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Table H.1.9. Study #9: Yassi, A. Utilizing data systems to develop and monitor occupational health programs in a large Canadian hospital, Methods of Information in Medicine. 1998; 37(2): 125-129.

Research Question:

To describe the methods used to implement this data system and some of the results attributable to utilizing databases, to guide occupational health programs in this hospital during the last 6 years.

Experimental Design: TIMES SERIES

Time series involving WCB Assessments for hospital and the overall health care industry in Manitoba. Time series covered yearly intervals 1990-1995.

Sample Characteristics:

The sample consists of one worksite, an acute and tertiary care teaching hospital in inner-city, Winnipeg. There are 6000 employees.

Maintenance of Sample:

Changes in workforce not mentioned (except increase in payroll $25 million (17%) from 1990-95); payroll in terms of dollars gradually increased over the period 1990-92 and then leveled from 1992-95. Thus, there seemed to be no major changes.


The hospital's Department of Occupational and Environmental Medicine adopted a new risk assessment/risk management approach to occupational hazards (biological/chemical; physical; ergonomic; psychosocial). It consisted of: improved record-keeping (i.e., coding injuries); more systematic data collection and analysis, assisted by databases; hazard identification; risk assessment; planning programs to address risks; defining the programs’ objectives and standards; assigning the responsibility for particular programs to particular individuals; program evaluation or surveillance; performance measurement; and continuous improvement; economic evaluation.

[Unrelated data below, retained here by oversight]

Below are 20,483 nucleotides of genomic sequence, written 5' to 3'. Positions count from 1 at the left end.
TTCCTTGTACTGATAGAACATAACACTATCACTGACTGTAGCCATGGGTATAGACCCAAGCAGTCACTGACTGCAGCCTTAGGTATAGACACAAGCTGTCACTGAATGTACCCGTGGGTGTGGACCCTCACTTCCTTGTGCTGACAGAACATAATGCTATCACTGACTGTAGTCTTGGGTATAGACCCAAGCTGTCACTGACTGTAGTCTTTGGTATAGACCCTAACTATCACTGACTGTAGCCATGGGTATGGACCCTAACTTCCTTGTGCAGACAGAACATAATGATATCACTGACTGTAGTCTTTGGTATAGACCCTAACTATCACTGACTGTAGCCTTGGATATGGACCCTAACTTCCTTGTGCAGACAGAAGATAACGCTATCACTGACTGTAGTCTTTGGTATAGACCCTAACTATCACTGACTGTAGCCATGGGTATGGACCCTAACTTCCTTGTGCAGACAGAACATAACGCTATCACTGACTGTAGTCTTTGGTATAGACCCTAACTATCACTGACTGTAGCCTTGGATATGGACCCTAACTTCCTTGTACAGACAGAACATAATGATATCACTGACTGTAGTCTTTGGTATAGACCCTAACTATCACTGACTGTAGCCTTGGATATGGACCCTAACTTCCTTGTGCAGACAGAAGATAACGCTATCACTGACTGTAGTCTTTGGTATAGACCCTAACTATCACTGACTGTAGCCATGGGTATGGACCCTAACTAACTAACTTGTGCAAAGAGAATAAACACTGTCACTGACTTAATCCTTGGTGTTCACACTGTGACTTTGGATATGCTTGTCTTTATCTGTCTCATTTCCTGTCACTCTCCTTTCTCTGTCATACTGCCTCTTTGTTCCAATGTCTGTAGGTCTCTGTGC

Data Collection, Data Transformation, and Measurement Properties:

  • Implementation

  • Intermediate


  • Final OHS

Outcomes 6 Economic Outcomes

One measure is the hospital’s Worker’s Compensation Board premium rate ($ per 100$ payroll). A second measure is the accumulated savings in worker’s compensation payments from 1991-95. This was calculated by first applying the hospital’s 1990 premium rate ($1.51 per $100 payroll) to each of the payroll values for the five years subsequent, in order to estimate what the premium payments would have been in the absence of the program. The amounts actually paid for each of those years were then subtracted from the respective estimated amounts, and the differences were the estimated annual savings.

  • Facilitators/


Effectiveness of Occupational Health & Safety Management Systems: A Systematic Review


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